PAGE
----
Listening to Music

30 August 2020

My Music Library

I have a good bit of music I had acquired and ripped in the late 90s and had purchased from Amazon later. That all lives in a directory on my big computer. I never play anything from there, and it just sits there for safe keeping.

I continued to purchase DRM-free MP3 files from Amazon Music, and I eventually embraced their "free" streaming with Amazon Prime. I could add available music to my collection for free, and then stream it along with the stuff I bought, so it’s nice and blended. This allowed me to easily toss a new album or artist into rotation, and if I really want, I might purchase it to keep.

The Prime streaming service had some limitations with some music I wanted to sample being unavailable, and sometimes, I’d notice some of the free music disappeared from my collection. I decided to pay the little bit for the Unlimited Music plan, and that made almost everything available. I notice very few cases of music becoming unavailable, so now I don’t bother buying downloadable MP3s except in rare cases where I want to be able to use a song on another device outside the Amazon Music client.

Music Discovery

I don’t really use the stations at all on Amazon Music. I don’t feel the need to hear large numbers of new songs all the time, so I have a smaller curated list of podcasts and DJs where I discover new music to add to my collection at Amazon:

Alternatives

I had uploaded all my music to Google Play Music years ago, but there had always been news of the service’s eventual demise. It’s finally migrated recently over to YouTube Music, and they seem to have reintroduced the ability to upload my own music. I’ve paid for YouTube Premium, so I have YouTube Music as well, and this could be a nice alternative. I have a few albums uploaded there which I can’t find on Amazon. I don’t think I can buy music there, though, and I’ve already purchased a good bit of (DRM-free) music on Amazon.


2018-07-24 Podcast List

24 July 2018


LIFO Life

24 February 2016

Information Overload

I’ve heard lots of talk recently about information overload. I even tried to do that whole Infomagical Challenge, and I couldn’t really convince myself it was necessary. I just don’t seem to have that addiction trait.

Social

Our social feeds are in reverse chronological order — dip in, see the latest, scroll a little to see something older, and then move on. Sure I’ll hit reload a couple times when I’m bored to see something new, (but I could totally stop whenever I want). I don’t feel like I need to necessarily click the bait or read everything.

News and Current Events

When I want to keep up with a little news outside of the social networks, Feedly is showing me headlines from newest to oldest. I’m sure I miss some news, since I only scroll through maybe 100 stories at a time, but anything worth knowing will be mentioned a couple times over the days and weeks. I just never see some blips in news, and that’s OK — it probably wasn’t worth the time anyway.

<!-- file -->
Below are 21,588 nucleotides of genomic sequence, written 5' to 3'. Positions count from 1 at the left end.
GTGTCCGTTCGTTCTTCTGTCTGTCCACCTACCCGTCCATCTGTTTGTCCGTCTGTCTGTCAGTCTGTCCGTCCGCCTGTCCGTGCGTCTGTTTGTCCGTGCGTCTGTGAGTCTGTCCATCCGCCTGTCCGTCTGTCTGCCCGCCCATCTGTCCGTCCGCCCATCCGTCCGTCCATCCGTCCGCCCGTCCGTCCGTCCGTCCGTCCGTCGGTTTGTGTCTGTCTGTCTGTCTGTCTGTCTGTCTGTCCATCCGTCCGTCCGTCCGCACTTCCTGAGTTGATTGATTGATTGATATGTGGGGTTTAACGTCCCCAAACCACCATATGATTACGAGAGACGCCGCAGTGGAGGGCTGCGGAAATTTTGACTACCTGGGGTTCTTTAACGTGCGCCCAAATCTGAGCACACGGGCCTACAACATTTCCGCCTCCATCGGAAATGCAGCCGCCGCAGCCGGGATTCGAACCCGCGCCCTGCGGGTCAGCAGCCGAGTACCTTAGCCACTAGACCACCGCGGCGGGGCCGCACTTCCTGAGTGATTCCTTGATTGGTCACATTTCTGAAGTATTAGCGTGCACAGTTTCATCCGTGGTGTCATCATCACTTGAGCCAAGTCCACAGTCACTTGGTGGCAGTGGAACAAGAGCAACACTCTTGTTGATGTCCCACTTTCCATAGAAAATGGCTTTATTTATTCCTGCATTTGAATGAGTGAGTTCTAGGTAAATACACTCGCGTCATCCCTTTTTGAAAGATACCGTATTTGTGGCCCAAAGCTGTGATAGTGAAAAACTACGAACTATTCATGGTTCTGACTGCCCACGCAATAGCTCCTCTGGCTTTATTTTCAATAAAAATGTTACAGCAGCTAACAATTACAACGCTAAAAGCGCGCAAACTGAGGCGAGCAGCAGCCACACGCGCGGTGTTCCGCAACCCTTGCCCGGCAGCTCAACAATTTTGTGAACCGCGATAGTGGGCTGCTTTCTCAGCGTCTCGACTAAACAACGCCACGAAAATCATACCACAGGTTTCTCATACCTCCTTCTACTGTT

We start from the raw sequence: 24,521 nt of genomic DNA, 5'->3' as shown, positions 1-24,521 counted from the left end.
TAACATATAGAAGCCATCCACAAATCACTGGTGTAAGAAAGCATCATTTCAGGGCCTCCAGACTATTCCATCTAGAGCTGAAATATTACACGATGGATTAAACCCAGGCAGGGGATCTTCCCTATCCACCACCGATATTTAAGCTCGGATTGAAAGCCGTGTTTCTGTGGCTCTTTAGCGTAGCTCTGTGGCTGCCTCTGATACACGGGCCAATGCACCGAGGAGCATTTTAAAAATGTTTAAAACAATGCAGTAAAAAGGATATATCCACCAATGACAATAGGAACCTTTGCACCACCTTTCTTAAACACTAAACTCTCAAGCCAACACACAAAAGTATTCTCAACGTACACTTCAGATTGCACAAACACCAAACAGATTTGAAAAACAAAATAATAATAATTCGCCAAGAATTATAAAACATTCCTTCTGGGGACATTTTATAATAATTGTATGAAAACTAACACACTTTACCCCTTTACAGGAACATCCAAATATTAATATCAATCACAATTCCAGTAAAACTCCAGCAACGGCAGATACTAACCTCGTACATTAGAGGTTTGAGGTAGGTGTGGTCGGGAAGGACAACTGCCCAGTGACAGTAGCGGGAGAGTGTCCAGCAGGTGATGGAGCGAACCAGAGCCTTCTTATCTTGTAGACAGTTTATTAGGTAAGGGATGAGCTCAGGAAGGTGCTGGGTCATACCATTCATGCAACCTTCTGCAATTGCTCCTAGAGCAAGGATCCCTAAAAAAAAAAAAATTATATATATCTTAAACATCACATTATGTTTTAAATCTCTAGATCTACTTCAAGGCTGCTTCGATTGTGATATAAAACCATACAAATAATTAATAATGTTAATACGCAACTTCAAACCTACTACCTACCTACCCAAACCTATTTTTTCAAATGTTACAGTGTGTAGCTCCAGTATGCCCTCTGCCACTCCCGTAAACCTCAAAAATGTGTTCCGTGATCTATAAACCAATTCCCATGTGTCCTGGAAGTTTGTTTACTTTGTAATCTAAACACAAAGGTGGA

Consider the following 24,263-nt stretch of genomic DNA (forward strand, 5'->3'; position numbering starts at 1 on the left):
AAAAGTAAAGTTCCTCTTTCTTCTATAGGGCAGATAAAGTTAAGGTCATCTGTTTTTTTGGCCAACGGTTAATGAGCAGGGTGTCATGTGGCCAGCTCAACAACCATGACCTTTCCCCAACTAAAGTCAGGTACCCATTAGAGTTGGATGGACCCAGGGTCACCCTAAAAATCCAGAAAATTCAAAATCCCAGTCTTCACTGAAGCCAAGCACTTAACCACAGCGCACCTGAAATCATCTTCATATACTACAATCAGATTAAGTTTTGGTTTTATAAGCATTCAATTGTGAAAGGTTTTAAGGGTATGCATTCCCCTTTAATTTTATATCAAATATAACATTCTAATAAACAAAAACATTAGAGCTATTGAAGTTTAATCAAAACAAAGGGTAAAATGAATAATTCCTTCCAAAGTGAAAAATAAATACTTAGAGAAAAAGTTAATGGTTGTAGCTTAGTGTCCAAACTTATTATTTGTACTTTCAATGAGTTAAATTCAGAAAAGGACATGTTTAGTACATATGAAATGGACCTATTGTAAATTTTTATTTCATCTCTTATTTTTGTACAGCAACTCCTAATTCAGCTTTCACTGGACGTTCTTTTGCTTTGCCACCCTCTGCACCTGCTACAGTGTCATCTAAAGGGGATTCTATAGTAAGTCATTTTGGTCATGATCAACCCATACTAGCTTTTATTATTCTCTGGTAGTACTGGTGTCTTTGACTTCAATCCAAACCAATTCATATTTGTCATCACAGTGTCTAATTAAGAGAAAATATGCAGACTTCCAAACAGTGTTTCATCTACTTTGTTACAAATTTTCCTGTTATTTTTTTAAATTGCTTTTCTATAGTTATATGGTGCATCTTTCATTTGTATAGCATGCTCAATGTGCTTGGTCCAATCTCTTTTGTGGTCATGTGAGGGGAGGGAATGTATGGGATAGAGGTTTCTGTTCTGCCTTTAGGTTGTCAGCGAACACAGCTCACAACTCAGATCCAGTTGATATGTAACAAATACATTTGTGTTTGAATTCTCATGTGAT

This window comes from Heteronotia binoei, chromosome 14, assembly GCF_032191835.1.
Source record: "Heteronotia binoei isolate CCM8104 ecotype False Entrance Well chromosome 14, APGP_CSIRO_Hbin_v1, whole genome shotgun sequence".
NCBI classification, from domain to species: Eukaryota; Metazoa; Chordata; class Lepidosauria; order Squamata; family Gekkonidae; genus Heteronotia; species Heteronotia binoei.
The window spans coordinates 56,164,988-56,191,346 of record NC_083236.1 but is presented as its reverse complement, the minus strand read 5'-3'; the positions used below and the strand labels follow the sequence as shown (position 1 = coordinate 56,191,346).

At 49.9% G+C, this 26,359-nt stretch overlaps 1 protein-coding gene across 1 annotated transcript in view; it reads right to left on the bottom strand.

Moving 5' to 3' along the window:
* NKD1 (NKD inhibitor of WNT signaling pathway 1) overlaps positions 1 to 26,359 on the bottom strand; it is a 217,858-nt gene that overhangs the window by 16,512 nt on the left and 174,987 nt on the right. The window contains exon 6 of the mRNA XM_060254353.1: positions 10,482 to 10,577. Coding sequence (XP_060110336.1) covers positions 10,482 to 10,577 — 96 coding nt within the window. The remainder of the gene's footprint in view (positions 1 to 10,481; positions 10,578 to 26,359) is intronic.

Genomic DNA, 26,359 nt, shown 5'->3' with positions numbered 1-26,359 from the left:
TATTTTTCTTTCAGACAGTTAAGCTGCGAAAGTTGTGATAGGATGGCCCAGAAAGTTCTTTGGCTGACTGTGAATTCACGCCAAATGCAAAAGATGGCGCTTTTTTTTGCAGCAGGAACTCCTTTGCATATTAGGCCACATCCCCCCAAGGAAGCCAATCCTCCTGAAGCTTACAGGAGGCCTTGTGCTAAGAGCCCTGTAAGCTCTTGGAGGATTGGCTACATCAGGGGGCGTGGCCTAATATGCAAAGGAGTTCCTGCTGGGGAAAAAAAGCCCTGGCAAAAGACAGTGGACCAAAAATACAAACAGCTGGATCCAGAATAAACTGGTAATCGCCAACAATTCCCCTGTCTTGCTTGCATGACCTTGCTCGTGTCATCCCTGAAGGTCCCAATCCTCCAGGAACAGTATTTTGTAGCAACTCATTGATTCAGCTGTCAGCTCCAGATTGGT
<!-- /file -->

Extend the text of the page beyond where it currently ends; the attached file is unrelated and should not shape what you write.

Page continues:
Podcasts

I have BeyondPod configured to do the same thing for my audio listening. Sometimes I have 50 podcasts queued up, and sometimes I run it down to 0. I have 3 priorities into which I categorize each feed, so I can always hear my favorites first, but within each of those priorities, the episodes are still presented in LIFO order, so I don’t fall behind. When I listen my way down to something that’s just out-of-date and low in priority, I can just delete it.

Photo Workflow

The reverse-chronological (or LIFO, last-in-first-out) order works great for my photo workflow too. When I was working chronologically, every photo ended up late — up to a month or 2 at times. Working from the newest stuff back fixed that. The latest party or event could often get posted, while some lower-priority sets of photos could wait a little. When I got super-busy, some photos could end up a month or 2 delayed, but not all of them.

Culling in Reverse

LIFO even saves me time when I’m culling photos, which is the first thing I do after importing photos. We often work a scene and shoot until we’re convinced that we have the shot we want, so I start looking for the keepers from the end of the set and browse my way back to the beginning of the set. When I know I have the keeper, I can more confidently skip all the previous images that led me to the keeper. There was no point in studying those earlier half-baked images when I’ll keep finding better versions as I work forward.

Delete Most the Photos

Once I’ve picked that 10% I’m keeping, I delete everything else, because I still have the end in mind — reasonably backing up all my images. Some probably find that idea backward too.


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August 2020

July 2018

February 2016